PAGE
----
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Best Indie Music You Probably Missed, So Far

A tumultuous year of unprecedented occurrences, the first half of 2020 is now history. Despite the pandemic and subsequent lockdowns, and the prevalent social unrest, artists continued releasing new Indie music – some bad, some mediocre, and, acknowledging subjectivity, a smattering of excellent music.

So let’s take a look at selections of the best under the radar Indie music released so far, limiting the choices to independent releases, i.e. artists not signed to one of the three major labels. The criterion for inclusion is simple: superb music of any genre, excluding singles; in other words, EPs and full-length albums containing a gamut of first-rate songs.

David Walsh – 62 Special

Technically, this album should not be on the list, since it dropped in December of 2019. Yet its dazzling superiority demands its presence. 62 Special is a surf-rock album by Australian guitarist David Walsh, encompassing seven-tracks.

Walsh, accompanied by his son, Benjamin (drums, bass, flute), delivers  music harking back to surf movies of the 1960s, like Ride the Wild Surf, and the heady sounds of The Ventures and Dick Dale. Totally instrumental, all the songs are original, except for one: Walsh’s version of “Pipeline,” the hit song by the Chantays.

62 Special transports listeners to the pristine beaches of Southern California, where surfers paddled out to sit on their boards, scanning the horizon, anticipating the swells, hoping to catch and ride the perfect wave. Entry points include “The Return of Shenzo,” “The Lonely Surfer,” reminiscent of The Beach Boys, and “6060.”

Strawberry Generation – Afloat

Twee-pop band Strawberry Generation dropped a yummy shoegaze-dream-pop-flavored album, entitled Afloat.

Made up of Valerie Zhu (vocals, sax), Luk Yean (guitar, vocals), Alejandro Subiotto Marqués (drums), Dan Davis (guitar), and Max Naftol (bass), the band’s name signifies Millennials, who are, according to detractors, unable to function in the real world, having been raised perceiving themselves as entitled to success, fame, and glamorous lives.

Entry points include “East George,” a personal favorite, a blend of surf-pop and new wave, exuding softly shimmering energy. “When You Were Here And I Was Sad” features Valerie’s velvety voice riding on jingle jangly guitars.

Ghostly Kisses – Never Let Me Go

Margaux Sauvé, aka Ghostly Kisses, who hails from Québec, released Never Let Me Go, a six-track EP flowing on elegant gliding tones, dripping swirling colors topped by Sauvé’s gorgeously wistful timbres.

Highlights include “Call My Name,” traveling on cashmere, bewitching colors, as well as “Where Do Lovers Go” and, probably the EP’s best track, “Stay,” which allows Sauvé to display her exquisite lilting control, infusing the lyrics with crystalline tones.

VAR – The Never-Ending Year

VAR, a post-punk band from Reykjavík, Iceland, released The Never Ending Year, a wonderfully wrought album chock-full of graceful, spectral textures. Reminiscent of Sigur Ros coalesced with The Cranberries, but more sinuous, the entire album is a wonderment. Yet withal, the deluxe track has to be “Moments,” suspended on the ethereal tones of Júlíus Óttar’s silky voice.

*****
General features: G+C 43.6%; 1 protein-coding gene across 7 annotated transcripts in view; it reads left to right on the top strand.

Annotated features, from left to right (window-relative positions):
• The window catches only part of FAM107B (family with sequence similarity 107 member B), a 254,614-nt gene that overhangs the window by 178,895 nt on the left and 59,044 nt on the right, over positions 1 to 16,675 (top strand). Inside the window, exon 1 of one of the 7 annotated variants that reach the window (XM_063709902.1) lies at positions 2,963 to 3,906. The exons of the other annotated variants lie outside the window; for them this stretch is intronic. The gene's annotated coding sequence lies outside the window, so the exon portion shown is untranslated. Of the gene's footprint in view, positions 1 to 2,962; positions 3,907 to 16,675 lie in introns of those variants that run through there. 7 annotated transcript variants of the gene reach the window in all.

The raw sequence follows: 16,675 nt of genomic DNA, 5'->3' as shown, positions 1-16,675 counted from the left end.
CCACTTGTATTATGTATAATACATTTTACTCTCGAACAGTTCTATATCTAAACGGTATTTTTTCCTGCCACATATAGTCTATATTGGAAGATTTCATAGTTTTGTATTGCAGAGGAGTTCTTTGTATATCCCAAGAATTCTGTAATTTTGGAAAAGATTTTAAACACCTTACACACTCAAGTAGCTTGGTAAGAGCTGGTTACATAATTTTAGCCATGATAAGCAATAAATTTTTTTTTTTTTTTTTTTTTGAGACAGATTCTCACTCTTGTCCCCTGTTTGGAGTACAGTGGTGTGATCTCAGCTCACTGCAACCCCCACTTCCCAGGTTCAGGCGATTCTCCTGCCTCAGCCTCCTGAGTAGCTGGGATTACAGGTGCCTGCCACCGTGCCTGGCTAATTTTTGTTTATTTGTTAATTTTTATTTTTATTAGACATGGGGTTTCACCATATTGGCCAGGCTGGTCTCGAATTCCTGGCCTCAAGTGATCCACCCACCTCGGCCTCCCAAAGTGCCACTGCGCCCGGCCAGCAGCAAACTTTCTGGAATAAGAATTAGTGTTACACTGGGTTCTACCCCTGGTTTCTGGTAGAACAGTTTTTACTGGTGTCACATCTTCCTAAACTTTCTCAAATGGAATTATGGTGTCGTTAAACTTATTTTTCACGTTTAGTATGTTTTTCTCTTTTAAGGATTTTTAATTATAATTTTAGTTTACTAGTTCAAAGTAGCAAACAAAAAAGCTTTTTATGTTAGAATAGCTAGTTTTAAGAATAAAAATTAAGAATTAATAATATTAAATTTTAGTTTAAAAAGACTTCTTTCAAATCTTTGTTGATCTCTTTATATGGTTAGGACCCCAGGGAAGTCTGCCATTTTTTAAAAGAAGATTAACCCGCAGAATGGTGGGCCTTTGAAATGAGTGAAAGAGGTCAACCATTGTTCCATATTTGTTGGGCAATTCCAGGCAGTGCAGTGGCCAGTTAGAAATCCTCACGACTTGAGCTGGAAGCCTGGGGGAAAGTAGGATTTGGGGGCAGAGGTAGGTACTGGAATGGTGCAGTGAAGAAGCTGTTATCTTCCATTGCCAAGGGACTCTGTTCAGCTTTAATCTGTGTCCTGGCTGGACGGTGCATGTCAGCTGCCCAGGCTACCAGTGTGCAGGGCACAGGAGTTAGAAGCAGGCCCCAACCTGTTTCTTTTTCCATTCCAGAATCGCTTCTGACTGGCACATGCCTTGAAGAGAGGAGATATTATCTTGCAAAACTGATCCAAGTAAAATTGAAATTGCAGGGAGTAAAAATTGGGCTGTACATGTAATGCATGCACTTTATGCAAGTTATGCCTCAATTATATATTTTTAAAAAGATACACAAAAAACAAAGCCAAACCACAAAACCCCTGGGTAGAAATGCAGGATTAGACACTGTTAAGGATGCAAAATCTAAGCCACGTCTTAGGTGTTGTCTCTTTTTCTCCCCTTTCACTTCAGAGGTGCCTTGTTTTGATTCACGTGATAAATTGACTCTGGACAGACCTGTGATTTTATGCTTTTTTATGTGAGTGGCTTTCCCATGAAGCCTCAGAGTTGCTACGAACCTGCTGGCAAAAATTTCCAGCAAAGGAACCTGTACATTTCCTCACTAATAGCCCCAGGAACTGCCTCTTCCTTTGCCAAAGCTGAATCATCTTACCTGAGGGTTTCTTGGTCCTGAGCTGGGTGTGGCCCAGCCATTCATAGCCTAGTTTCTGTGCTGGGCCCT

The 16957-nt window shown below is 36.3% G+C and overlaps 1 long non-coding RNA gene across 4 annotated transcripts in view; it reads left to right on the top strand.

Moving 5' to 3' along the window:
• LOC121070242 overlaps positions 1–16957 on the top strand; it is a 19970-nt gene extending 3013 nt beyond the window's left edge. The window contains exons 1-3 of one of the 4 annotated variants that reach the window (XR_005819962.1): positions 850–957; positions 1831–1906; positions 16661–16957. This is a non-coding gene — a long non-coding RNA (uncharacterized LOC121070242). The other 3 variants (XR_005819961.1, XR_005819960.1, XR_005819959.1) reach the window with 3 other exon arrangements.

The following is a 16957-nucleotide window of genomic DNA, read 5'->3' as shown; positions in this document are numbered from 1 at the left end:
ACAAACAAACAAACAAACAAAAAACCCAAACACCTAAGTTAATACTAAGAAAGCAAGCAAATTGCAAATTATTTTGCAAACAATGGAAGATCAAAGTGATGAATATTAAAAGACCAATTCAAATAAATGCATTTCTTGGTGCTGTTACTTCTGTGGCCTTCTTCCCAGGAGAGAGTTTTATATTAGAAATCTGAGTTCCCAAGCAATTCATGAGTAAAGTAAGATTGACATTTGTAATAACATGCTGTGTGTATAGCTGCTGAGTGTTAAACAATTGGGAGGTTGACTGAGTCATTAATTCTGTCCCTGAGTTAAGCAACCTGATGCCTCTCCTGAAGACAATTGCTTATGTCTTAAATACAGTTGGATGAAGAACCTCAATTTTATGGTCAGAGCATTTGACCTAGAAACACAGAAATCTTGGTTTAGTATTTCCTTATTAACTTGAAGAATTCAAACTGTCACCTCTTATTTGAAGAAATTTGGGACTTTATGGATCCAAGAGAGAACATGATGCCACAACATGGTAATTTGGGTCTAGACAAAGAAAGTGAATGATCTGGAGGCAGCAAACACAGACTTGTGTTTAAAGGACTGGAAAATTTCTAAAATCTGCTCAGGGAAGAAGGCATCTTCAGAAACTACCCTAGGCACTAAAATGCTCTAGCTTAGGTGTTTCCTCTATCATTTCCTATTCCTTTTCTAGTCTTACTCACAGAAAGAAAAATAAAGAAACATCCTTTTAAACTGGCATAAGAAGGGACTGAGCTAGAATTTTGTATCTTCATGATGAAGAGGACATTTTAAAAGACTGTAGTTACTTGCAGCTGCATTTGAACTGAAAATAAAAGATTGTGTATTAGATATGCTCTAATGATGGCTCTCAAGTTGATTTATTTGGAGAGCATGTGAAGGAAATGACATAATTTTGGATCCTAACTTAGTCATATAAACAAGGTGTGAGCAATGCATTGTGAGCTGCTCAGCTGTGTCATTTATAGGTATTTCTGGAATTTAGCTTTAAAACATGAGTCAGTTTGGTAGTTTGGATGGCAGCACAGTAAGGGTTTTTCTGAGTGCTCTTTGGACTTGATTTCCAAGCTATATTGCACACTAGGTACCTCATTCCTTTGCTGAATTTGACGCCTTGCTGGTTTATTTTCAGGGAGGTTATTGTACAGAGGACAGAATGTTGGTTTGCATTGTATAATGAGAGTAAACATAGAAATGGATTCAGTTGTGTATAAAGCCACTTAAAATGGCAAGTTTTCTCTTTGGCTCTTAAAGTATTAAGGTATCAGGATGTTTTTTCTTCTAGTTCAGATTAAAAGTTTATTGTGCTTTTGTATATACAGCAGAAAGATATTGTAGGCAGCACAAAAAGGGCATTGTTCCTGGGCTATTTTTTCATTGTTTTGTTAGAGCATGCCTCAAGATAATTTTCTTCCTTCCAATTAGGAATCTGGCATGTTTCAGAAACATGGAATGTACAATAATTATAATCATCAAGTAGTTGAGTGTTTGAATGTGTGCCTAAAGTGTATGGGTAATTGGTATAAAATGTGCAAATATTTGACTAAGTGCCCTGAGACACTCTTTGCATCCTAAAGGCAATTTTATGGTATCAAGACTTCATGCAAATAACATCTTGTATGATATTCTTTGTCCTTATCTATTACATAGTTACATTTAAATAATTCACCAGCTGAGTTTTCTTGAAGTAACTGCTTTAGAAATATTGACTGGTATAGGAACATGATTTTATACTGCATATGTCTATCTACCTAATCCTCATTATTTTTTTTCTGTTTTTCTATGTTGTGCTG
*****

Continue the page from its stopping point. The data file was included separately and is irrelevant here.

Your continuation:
Blód – Blód

Straight out of France, sludge-doom band Blód, consisting of Ulrich Wegrich (guitars, bass) and Anna Wegrich (vocals, bass), released their self-titled LP.

Thick with clotted doom intensity and sepulchral textures, capped by Anna’s reflective yearning voice perfused by moody timbres cutting through the colossal layers of subterranean density of Ulrich’s guitar, the songs juxtapose grace and delicacy against dark implacability.

Not-to-be-missed tracks include “Spektrs,” featuring glutinous growling guitars imbued with the punch of Korn. “Tombstone” rides steroidal chug-a-lug guitars and pounding percussion, while an anguished voice keens overhead and then transitions to translucent melodicism. “Little Death” hemorrhages arrays of pain traveling on rising and falling echoes of black coloration.

Blód delivers bruising soundscapes chock-full of sonic shadows blacker than black.

Sorry Ghost – The Morning After

From the deep South, specifically, Baton Rouge, Louisiana, pop-punk outfit Sorry Ghost dropped their first album a while back, entitled The Morning After.

Recorded in the Big Easy, the guys in Sorry Ghost comprise Daniel Anton (vocals, bass), Matt Polito (guitar, vocals), and Tyler Hernandez (drums).

Clean and crisp are the two factors setting Sorry Ghost apart from run-of-the-mill pop-punk. Entry points include “Bumper Cars,” with its knock back bass and Hernandez’s finessed work on the skins. Akin to Fall Out Boy before they shifted to Ramada Inn lounge music, “Nose Dive” offers gleaming sonic tinctures and radiant harmonies.

Another excellent track is “Foundation,” especially the drumming, followed by “Triangles,” with its teeter-totter arrangement, ranging from low-slung and tantalizing to an upgraded enormous wall-of-sound.